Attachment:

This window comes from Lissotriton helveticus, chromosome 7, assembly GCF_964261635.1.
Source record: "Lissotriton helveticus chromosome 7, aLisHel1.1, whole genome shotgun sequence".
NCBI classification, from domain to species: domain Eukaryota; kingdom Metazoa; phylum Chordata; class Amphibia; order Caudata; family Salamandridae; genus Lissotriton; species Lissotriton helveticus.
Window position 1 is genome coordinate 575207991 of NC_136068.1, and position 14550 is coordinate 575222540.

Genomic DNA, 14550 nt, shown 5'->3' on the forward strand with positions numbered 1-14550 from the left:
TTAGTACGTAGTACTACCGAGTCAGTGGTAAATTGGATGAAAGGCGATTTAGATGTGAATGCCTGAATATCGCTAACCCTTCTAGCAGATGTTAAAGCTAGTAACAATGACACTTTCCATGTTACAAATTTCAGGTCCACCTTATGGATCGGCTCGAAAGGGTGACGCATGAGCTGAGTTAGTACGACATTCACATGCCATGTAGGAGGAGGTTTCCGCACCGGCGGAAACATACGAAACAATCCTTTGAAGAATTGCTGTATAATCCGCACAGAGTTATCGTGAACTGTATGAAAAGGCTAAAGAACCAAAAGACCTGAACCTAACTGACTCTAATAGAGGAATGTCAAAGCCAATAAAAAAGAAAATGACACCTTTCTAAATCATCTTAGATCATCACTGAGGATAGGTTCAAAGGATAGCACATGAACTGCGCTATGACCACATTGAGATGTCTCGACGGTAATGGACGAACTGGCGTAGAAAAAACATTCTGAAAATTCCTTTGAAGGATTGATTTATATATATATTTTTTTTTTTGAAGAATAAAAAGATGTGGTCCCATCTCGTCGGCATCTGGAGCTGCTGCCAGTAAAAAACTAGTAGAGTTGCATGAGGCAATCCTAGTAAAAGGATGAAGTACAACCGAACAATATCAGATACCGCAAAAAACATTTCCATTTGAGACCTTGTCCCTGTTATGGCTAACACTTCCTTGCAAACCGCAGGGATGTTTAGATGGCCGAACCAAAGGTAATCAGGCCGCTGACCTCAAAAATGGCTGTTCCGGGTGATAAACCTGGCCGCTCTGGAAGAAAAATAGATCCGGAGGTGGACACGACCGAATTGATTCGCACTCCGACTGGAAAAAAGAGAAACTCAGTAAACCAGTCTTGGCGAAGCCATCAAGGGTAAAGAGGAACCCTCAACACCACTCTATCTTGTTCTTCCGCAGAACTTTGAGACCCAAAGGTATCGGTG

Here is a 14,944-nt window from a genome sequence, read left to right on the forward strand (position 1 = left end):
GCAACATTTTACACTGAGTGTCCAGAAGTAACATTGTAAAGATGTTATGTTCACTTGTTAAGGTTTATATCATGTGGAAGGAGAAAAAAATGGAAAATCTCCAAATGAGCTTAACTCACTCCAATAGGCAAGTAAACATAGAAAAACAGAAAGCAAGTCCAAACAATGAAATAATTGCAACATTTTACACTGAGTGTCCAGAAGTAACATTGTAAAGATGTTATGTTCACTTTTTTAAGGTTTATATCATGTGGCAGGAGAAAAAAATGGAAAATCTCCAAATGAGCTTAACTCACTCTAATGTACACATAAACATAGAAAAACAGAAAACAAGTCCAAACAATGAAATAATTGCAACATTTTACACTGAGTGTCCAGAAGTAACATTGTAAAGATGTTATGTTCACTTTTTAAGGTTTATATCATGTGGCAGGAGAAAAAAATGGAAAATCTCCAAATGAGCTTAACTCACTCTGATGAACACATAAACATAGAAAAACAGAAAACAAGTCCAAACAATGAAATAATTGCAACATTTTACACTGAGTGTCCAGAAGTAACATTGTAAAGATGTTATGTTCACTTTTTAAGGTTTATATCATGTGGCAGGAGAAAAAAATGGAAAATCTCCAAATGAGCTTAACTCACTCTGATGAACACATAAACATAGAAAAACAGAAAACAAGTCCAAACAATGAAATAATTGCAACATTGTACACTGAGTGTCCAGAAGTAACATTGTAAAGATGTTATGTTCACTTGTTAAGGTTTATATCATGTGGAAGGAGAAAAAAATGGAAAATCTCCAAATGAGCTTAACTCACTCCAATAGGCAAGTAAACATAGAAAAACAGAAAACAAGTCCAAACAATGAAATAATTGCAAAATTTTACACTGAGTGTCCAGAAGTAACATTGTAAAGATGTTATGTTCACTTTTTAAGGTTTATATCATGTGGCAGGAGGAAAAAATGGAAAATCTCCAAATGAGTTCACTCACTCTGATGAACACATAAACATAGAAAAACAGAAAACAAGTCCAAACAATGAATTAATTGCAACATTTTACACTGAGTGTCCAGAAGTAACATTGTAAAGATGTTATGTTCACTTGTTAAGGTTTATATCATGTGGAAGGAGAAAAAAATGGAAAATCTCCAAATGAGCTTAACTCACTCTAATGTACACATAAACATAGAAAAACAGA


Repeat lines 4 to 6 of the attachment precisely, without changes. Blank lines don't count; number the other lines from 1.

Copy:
Window position 1 is genome coordinate 575207991 of NC_136068.1, and position 14550 is coordinate 575222540.

Genomic DNA, 14550 nt, shown 5'->3' on the forward strand with positions numbered 1-14550 from the left:
TTAGTACGTAGTACTACCGAGTCAGTGGTAAATTGGATGAAAGGCGATTTAGATGTGAATGCCTGAATATCGCTAACCCTTCTAGCAGATGTTAAAGCTAGTAACAATGACACTTTCCATGTTACAAATTTCAGGTCCACCTTATGGATCGGCTCGAAAGGGTGACGCATGAGCTGAGTTAGTACGACATTCACATGCCATGTAGGAGGAGGTTTCCGCACCGGCGGAAACATACGAAACAATCCTTTGAAGAATTGCTGTATAATCCGCACAGAGTTATCGTGAACTGTATGAAAAGGCTAAAGAACCAAAAGACCTGAACCTAACTGACTCTAATAGAGGAATGTCAAAGCCAATAAAAAAGAAAATGACACCTTTCTAAATCATCTTAGATCATCACTGAGGATAGGTTCAAAGGATAGCACATGAACTGCGCTATGACCACATTGAGATGTCTCGACGGTAATGGACGAACTGGCGTAGAAAAAACATTCTGAAAATTCCTTTGAAGGATTGATTTATATATATATTTTTTTTTTTGAAGAATAAAAAGATGTGGTCCCATCTCGTCGGCATCTGGAGCTGCTGCCAGTAAAAAACTAGTAGAGTTGCATGAGGCAATCCTAGTAAAAGGATGAAGTACAACCGAACAATATCAGATACCGCAAAAAACATTTCCATTTGAGACCTTGTCCCTGTTATGGCTAACACTTCCTTGCAAACCGCAGGGATGTTTAGATGGCCGAACCAAAGGTAATCAGGCCGCTGACCTCAAAAATGGCTGTTCCGGGTGATAAACCTGGCCGCTCTGGAAGAAAAATAGATCCGGAGGTGGACACGACCGAATTGATTCGCACTCCGACTGGAAAAAAGAGAAACTCAGTAAACCAGTCTTGGCGAAGCCATCAAGGGTAAAGAGGAACCCTCAACACCACTCTATCTTGTTCTTCCGCAGAACTTTGAGACCCAAAGGTATCGGTG